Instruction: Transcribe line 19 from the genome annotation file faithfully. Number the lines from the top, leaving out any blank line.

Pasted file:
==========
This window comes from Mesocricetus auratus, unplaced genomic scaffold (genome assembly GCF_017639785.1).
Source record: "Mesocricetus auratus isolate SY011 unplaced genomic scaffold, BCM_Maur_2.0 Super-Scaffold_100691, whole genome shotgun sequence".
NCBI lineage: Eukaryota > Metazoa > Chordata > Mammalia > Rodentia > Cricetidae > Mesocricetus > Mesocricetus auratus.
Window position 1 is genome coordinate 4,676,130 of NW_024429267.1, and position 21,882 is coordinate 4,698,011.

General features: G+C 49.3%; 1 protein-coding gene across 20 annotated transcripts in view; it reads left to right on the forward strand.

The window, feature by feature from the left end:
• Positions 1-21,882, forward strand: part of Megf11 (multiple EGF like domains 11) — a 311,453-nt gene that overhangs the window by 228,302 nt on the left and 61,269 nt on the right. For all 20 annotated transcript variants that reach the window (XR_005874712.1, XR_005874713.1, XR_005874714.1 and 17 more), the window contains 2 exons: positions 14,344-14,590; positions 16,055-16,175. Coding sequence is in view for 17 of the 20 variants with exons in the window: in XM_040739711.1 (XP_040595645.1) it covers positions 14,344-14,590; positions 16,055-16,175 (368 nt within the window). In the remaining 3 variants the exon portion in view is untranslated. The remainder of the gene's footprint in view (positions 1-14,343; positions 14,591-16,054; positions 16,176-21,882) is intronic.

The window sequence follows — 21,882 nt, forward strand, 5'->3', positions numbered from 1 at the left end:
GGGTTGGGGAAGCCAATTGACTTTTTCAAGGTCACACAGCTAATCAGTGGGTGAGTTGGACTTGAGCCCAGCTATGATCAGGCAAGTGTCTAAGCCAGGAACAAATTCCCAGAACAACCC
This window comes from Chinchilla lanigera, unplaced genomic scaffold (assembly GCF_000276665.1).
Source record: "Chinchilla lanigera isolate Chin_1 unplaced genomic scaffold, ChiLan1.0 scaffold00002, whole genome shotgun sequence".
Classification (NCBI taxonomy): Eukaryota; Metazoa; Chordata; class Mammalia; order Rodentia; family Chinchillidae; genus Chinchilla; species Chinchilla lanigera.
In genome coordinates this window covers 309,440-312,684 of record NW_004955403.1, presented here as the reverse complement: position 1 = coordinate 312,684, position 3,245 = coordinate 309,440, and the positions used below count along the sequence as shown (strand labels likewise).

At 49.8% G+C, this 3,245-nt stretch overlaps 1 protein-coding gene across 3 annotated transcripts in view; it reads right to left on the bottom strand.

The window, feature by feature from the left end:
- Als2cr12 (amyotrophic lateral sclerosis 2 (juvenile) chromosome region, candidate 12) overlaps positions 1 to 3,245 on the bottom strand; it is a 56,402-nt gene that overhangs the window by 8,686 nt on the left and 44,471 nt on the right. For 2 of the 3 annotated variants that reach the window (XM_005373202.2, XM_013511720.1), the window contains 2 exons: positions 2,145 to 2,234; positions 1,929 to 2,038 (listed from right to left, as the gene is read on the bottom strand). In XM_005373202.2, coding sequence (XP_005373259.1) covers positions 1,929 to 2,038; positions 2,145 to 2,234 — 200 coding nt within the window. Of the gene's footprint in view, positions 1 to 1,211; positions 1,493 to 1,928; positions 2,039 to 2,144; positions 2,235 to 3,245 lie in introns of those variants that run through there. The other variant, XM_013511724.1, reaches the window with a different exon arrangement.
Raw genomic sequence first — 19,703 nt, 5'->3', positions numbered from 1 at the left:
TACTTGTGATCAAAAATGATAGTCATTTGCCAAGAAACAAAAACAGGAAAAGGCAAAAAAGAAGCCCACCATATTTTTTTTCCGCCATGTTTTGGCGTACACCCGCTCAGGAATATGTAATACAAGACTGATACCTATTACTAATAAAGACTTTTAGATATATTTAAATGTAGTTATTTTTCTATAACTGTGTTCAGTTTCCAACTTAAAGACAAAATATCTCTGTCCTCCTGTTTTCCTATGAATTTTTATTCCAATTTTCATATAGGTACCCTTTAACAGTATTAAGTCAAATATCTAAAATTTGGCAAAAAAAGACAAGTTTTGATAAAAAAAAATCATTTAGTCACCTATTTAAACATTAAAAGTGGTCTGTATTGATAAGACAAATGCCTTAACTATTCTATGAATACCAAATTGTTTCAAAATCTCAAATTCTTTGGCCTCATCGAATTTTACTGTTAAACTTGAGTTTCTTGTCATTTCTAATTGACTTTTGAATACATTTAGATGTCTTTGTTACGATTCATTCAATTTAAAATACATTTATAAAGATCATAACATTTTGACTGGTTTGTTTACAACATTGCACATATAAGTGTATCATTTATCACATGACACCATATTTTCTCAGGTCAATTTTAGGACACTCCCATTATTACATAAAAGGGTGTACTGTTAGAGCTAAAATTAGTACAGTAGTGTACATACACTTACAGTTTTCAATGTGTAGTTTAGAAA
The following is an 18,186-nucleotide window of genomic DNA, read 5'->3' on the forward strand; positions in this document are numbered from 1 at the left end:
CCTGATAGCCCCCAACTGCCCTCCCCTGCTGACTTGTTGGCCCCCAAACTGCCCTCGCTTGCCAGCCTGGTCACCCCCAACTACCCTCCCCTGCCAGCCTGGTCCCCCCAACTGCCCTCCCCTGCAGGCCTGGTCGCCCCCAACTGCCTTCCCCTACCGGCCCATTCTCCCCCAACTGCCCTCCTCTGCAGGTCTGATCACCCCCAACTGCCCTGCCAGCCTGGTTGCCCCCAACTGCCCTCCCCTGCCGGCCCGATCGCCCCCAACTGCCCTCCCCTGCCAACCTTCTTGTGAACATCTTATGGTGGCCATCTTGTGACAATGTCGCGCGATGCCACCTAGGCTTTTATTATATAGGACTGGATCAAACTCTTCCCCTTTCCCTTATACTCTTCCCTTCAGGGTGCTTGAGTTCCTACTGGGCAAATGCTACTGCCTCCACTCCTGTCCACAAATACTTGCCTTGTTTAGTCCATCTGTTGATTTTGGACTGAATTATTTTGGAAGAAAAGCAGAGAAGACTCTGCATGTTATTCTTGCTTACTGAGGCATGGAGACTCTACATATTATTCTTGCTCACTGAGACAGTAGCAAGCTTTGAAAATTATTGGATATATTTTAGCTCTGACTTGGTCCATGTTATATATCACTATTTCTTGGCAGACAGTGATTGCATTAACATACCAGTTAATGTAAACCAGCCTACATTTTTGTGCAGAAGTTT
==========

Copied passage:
The following is an 18,186-nucleotide window of genomic DNA, read 5'->3' on the forward strand; positions in this document are numbered from 1 at the left end: